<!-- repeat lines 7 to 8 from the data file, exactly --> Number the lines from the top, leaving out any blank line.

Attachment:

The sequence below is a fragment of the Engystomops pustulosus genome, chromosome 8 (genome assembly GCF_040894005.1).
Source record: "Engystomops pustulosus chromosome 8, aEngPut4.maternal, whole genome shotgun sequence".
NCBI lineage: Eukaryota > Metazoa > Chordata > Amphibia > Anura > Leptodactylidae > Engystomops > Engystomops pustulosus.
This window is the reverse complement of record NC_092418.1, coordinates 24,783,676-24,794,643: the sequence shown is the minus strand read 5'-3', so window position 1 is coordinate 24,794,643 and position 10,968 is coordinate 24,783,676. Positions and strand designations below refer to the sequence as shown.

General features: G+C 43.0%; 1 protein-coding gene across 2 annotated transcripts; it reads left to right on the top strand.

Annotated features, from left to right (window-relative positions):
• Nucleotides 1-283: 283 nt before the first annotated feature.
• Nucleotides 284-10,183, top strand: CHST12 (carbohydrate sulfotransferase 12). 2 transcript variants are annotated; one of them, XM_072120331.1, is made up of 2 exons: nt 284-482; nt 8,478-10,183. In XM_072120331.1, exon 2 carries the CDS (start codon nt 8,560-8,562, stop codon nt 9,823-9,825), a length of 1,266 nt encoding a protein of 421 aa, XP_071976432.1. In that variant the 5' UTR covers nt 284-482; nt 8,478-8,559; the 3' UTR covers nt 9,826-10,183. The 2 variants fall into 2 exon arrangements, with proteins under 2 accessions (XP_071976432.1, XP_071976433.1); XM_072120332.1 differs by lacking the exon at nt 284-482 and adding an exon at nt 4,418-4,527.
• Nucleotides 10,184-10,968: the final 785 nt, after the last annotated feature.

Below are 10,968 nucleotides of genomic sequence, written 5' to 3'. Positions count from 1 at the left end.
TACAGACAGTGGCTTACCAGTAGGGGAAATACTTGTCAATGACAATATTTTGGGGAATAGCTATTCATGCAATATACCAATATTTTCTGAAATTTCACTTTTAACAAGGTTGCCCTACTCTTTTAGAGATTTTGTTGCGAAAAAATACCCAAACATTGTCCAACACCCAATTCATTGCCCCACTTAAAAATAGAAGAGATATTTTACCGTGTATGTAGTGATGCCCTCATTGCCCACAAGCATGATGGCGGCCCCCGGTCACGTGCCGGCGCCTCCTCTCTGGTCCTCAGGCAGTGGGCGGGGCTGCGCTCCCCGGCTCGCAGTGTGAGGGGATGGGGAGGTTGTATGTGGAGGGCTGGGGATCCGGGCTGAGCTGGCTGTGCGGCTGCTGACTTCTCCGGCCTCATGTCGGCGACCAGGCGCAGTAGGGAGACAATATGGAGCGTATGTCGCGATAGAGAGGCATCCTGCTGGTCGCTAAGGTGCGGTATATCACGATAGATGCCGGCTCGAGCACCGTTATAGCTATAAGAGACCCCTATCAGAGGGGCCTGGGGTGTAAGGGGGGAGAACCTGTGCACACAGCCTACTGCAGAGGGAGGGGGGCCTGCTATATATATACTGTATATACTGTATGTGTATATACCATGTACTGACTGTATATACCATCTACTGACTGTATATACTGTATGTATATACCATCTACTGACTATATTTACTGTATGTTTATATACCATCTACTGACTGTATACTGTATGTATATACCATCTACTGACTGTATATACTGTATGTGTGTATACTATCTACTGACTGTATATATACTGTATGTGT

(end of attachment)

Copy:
• Nucleotides 1-283: 283 nt before the first annotated feature.
• Nucleotides 284-10,183, top strand: CHST12 (carbohydrate sulfotransferase 12). 2 transcript variants are annotated; one of them, XM_072120331.1, is made up of 2 exons: nt 284-482; nt 8,478-10,183. In XM_072120331.1, exon 2 carries the CDS (start codon nt 8,560-8,562, stop codon nt 9,823-9,825), a length of 1,266 nt encoding a protein of 421 aa, XP_071976432.1. In that variant the 5' UTR covers nt 284-482; nt 8,478-8,559; the 3' UTR covers nt 9,826-10,183. The 2 variants fall into 2 exon arrangements, with proteins under 2 accessions (XP_071976432.1, XP_071976433.1); XM_072120332.1 differs by lacking the exon at nt 284-482 and adding an exon at nt 4,418-4,527.